There is an old market adage that says the bond market is smarter than the stock market. This saying does hold water when you think about it. Consider this, we live in a financial system that is built on debt. Many investors borrow money and attempt to earn a profit with that borrowed capital. These days interest rates are extremely low, we call this “easy money.” This has opened the door for almost anyone to borrow money at a low rate, while being able to handle higher debt loads due to the low interest on the capital borrowed. As of this moment, it looks like it is still a good time to borrow “cheap” money. But the big question remains… how long will the low rates last?
The reality is, inflation is here and this can be seen and felt everywhere these days. Fuel, copper, steel, lumber, food and endless other products and services have jumped significantly in 2021. The only way to really fight inflation is to raise interest rates. At this time the Federal Reserve is holding the fed funds rate at 0-0.25%. This is the overnight lending rate between the large banks. However, the public does not get access to this low rate. Instead, the average guy will be able to borrow at the prime rate, which is much higher. Today’s prime rate is around 3.25%. This is historically very low and many people are taking advantage of this. The real factor to consider is that should interest rates rise it will make borrowing more expensive, which will ultimately slow down the economy.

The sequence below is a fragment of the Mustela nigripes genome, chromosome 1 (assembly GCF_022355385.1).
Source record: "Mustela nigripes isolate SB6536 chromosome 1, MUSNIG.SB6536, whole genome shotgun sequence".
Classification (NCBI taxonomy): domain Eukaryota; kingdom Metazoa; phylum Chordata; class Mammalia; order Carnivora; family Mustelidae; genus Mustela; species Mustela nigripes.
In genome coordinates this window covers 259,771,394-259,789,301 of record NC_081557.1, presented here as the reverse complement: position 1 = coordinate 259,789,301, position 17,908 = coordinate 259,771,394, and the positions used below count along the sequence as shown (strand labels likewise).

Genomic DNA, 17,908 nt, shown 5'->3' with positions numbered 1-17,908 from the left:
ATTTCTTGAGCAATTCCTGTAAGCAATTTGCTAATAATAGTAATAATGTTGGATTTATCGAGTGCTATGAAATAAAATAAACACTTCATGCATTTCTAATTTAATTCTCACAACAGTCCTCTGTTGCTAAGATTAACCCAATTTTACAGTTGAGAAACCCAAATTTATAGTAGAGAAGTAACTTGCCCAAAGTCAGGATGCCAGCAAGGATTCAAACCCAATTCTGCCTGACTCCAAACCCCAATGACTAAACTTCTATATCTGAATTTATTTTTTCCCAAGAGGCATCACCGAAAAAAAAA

These days there are some market correlations that seem to be affected by the movement in yields. When yields fall it seems that technology stocks do well, but financial stocks slump. At this stage, the 10-year U.S. Treasury Note yield is around 1.26%. Yields will likely see another dip down to around the 1.0% area. This is where the chart shows very good technical support for the 10-year note yield. As you all know, when yields decline it means that bond prices are rising. If the large time-frame chart pattern structure plays out like I think it will, it should indicate a significant move up in 2022. With that said, in order to stay ahead of this curve, you must watch the chart.
The all-time low yield on the 10-year note took place in March 2020 during the coronavirus scare. At that time, the yield went as low as 0.398%. Since that 2020 low, yields surged and went as high as 1.765% in March 2021. We have now witnessed yields pullback for 5 months, but it looks like a higher low consolidation pattern is forming. This should lead to another surge higher in bond yields. This chart pattern suggests that yields on the 10-year note are headed back to around 2.5%. The hard part about this forecast is really isolating the catalyst for the move up. Could it be the Federal Reserve beginning to taper their bond current $120billion buying program and ultimately raise rates in the future? Perhaps, but then there is always the chance that the markets force the central bank to take action by yields simply rising on their own as investors simply no longer want to hold U.S. debt.
Regardless of the catalyst, the writing is on the wall and nothing lasts forever. What we should do now is look for one more near term minor dip in yields then be ready for a big move back to new 52-week highs.
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